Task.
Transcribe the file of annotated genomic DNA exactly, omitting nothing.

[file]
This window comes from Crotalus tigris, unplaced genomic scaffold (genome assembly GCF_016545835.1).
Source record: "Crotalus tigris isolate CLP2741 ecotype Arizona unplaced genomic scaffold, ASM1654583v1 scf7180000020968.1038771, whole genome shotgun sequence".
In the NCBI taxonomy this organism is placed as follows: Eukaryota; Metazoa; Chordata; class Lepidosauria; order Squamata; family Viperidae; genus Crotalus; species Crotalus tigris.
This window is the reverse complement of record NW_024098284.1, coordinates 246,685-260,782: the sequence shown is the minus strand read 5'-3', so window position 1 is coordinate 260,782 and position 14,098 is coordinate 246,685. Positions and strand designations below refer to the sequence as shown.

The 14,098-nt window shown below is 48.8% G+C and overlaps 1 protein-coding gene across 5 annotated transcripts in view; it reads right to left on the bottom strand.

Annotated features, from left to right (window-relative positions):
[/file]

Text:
This window comes from Crotalus tigris, unplaced genomic scaffold (genome assembly GCF_016545835.1).
Source record: "Crotalus tigris isolate CLP2741 ecotype Arizona unplaced genomic scaffold, ASM1654583v1 scf7180000020968.1038771, whole genome shotgun sequence".
In the NCBI taxonomy this organism is placed as follows: Eukaryota; Metazoa; Chordata; class Lepidosauria; order Squamata; family Viperidae; genus Crotalus; species Crotalus tigris.
This window is the reverse complement of record NW_024098284.1, coordinates 246,685-260,782: the sequence shown is the minus strand read 5'-3', so window position 1 is coordinate 260,782 and position 14,098 is coordinate 246,685. Positions and strand designations below refer to the sequence as shown.

The 14,098-nt window shown below is 48.8% G+C and overlaps 1 protein-coding gene across 5 annotated transcripts in view; it reads right to left on the bottom strand.

Annotated features, from left to right (window-relative positions):